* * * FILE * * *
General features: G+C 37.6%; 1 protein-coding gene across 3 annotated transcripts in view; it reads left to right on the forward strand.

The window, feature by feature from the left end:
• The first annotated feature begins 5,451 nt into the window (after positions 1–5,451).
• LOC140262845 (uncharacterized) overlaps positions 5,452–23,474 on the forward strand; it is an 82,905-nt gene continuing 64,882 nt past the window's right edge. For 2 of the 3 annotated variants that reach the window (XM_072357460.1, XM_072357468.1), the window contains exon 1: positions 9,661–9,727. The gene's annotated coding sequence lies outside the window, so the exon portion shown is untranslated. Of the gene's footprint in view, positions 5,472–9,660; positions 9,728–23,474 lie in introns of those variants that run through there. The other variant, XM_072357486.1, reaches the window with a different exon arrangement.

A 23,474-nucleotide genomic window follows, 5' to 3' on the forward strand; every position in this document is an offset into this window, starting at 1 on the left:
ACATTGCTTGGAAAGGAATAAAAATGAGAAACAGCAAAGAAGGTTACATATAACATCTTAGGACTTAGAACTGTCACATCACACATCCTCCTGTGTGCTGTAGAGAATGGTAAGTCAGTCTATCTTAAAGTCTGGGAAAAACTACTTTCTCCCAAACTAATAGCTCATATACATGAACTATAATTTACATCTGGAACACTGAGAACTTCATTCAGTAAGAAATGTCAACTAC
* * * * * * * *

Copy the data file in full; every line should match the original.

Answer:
General features: G+C 37.6%; 1 protein-coding gene across 3 annotated transcripts in view; it reads left to right on the forward strand.

The window, feature by feature from the left end:
• The first annotated feature begins 5,451 nt into the window (after positions 1–5,451).
• LOC140262845 (uncharacterized) overlaps positions 5,452–23,474 on the forward strand; it is an 82,905-nt gene continuing 64,882 nt past the window's right edge. For 2 of the 3 annotated variants that reach the window (XM_072357460.1, XM_072357468.1), the window contains exon 1: positions 9,661–9,727. The gene's annotated coding sequence lies outside the window, so the exon portion shown is untranslated. Of the gene's footprint in view, positions 5,472–9,660; positions 9,728–23,474 lie in introns of those variants that run through there. The other variant, XM_072357486.1, reaches the window with a different exon arrangement.

A 23,474-nucleotide genomic window follows, 5' to 3' on the forward strand; every position in this document is an offset into this window, starting at 1 on the left:
ACATTGCTTGGAAAGGAATAAAAATGAGAAACAGCAAAGAAGGTTACATATAACATCTTAGGACTTAGAACTGTCACATCACACATCCTCCTGTGTGCTGTAGAGAATGGTAAGTCAGTCTATCTTAAAGTCTGGGAAAAACTACTTTCTCCCAAACTAATAGCTCATATACATGAACTATAATTTACATCTGGAACACTGAGAACTTCATTCAGTAAGAAATGTCAACTAC